AT&T; Reorganizes Into 15 Autonomous Business Units

Times Staff Writer

American Telephone & Telegraph, in a move to decentralize its decision making, is organizing the company into 15 “businesses units” that each will be headed by a president who will be held responsible for the operation’s profits and losses.

AT&T; Chairman Robert E. Allen on Wednesday called the reorganization an attempt to respond to increased competition and the demands of customers for ever more specialized products and services.

“This is not an exercise in drawing new organization charts,” he said. “The changes are meant to heighten our focus on customers.” Allen said “the only chart I have in my mind” puts AT&T;'s customers on top, with the new business units and divisions beneath them.

Such a management structure turns on its head AT&T;'s traditional organization, the product of its long history as a monopolistic public utility set up to provide low-cost, reliable telephone service.


The company said the changes “are not expected to result in major dislocations” for AT&T;'s employees, most of whose jobs will remain basically the same under the realignment. There will be no changes in the company’s “office of the chairman,” which consists of Allen and three vice chairmen: Charles Marshall, Morris Tanenbaum and Randall L. Tobias.

AT&T; also is continuing, however, with a five-year program to trim 16,000 jobs--mostly operator and network maintenance positions--from a work force that now is about 304,000.

The change hardly comes as a surprise. Since the 54-year-old Allen succeeded James E. Olson, who died suddenly last April, he has emphasized the importance of imbuing the company with a strong customer orientation.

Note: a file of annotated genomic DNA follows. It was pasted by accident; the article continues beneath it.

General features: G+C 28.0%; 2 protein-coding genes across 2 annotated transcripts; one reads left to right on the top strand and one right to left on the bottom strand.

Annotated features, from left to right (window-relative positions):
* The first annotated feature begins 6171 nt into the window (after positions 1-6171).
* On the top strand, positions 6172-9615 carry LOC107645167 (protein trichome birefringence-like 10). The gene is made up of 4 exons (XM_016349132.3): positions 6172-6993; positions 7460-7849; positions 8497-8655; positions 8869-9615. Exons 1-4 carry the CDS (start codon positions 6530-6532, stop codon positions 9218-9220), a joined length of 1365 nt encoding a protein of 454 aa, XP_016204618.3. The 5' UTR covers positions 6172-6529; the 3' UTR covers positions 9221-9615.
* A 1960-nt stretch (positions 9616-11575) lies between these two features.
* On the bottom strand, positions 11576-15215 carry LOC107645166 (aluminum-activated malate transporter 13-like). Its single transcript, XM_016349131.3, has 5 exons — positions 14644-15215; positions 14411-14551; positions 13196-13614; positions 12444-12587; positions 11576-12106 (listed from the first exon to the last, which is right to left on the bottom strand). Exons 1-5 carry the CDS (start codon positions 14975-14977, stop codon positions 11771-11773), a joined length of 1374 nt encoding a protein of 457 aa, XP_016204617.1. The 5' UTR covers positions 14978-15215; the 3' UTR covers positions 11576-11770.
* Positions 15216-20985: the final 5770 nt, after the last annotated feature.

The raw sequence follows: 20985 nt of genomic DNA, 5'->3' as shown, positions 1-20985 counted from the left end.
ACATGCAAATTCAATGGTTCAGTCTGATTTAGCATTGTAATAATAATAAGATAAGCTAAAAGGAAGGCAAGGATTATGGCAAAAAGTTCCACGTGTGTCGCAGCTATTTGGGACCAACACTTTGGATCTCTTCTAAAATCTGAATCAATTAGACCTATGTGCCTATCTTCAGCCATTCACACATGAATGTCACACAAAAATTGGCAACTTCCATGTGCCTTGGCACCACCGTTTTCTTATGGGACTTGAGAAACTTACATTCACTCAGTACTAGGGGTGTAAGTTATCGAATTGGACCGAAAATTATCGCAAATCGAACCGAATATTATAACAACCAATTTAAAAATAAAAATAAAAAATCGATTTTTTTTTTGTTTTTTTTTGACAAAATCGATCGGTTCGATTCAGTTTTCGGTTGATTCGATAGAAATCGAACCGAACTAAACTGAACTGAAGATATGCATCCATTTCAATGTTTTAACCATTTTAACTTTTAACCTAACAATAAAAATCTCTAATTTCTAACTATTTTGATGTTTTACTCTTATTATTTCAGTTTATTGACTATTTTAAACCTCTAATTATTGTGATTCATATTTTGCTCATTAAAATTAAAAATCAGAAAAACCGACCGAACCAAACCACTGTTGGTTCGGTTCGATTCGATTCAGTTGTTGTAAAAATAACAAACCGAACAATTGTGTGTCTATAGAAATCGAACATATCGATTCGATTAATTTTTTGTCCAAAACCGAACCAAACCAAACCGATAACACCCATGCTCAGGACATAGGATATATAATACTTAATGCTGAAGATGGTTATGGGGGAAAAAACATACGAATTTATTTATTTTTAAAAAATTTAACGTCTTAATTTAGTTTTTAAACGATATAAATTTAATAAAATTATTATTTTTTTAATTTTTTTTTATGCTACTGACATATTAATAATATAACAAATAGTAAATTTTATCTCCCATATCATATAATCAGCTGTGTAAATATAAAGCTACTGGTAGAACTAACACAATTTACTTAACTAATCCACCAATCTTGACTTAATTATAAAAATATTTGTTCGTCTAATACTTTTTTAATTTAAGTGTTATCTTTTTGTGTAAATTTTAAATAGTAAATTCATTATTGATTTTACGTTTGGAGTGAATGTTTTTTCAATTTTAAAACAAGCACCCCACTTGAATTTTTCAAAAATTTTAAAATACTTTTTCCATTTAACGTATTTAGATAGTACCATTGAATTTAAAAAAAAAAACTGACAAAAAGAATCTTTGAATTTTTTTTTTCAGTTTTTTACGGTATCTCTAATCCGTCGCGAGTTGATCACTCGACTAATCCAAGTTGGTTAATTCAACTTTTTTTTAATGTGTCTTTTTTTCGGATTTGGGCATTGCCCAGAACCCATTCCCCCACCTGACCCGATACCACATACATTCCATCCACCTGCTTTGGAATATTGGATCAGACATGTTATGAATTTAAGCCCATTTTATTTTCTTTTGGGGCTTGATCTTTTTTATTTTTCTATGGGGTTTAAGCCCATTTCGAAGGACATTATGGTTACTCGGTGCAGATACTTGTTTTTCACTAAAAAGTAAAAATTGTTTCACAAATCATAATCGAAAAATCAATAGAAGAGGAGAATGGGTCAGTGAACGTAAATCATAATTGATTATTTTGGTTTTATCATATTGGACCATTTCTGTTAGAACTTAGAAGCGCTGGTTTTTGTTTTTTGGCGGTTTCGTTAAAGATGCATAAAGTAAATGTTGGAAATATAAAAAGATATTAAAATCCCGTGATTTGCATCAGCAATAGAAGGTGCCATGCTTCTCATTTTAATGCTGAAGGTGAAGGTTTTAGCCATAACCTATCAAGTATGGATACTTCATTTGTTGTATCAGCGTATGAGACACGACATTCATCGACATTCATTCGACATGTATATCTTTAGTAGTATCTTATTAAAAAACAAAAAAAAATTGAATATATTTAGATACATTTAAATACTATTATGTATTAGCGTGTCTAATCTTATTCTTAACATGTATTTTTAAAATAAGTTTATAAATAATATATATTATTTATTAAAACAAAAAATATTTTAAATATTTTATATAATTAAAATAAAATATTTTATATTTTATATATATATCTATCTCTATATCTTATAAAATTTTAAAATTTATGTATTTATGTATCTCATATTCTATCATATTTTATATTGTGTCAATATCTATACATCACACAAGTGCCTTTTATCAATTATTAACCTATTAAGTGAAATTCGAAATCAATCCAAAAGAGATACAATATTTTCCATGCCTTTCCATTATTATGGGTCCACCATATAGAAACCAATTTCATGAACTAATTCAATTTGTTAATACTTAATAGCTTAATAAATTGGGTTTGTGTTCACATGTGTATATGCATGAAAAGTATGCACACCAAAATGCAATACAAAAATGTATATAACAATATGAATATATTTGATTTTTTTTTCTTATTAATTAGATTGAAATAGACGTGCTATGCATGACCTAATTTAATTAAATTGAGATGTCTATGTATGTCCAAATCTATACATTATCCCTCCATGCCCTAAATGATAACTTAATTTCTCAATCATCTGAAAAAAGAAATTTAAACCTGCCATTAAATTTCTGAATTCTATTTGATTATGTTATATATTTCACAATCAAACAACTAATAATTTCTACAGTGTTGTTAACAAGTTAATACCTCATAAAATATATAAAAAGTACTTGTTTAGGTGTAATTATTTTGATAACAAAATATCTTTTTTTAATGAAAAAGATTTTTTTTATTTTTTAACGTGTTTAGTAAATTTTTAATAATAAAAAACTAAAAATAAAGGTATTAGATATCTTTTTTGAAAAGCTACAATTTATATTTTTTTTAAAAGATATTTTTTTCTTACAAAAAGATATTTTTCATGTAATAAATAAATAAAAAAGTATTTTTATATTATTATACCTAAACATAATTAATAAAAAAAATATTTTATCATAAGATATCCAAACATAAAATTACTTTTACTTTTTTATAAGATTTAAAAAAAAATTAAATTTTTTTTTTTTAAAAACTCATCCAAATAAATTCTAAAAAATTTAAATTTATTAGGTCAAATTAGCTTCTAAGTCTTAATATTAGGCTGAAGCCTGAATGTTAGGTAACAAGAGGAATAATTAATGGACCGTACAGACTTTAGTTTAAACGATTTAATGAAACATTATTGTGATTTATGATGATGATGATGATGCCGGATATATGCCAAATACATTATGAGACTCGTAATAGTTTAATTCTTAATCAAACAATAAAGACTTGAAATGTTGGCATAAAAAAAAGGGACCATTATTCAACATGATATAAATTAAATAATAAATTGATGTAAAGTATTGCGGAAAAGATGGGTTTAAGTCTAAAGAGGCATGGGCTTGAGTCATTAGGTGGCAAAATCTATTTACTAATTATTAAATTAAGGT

Some of the business units are being pieced together from parts of larger existing groups in the company. Others already exist but are being “tightly focused” on specific markets.


Wednesday’s announcement included the following business units and appointments: consumer products, headed by Kenneth M. Bertaccini; general business systems, led by Paul J. Wondrasch; business communications systems, John P. Bucter; AT&T; Paradyne (which makes data-communications equipment such as modems), John Mitcham; communications and computer products sourcing and manufacturing, Laurence C. Selfert, and material management services, Paul H. Caswell.

Also, Unix software, Lawrence F. Dooling; synchronous terminal products, Charles E. Yates; networked computing systems, including sales, will remain under group executive Robert M. Kavner, and AT&T; American Transtech (shareholder relations), William A. Hightower.

And Business communications services, John R. Smart; consumer communications services, Robert J. Ranalli; integrated communications systems, Alexander C. Stark; international communications services, John E. Berndt, and AT&T; international division, John A. Hinds.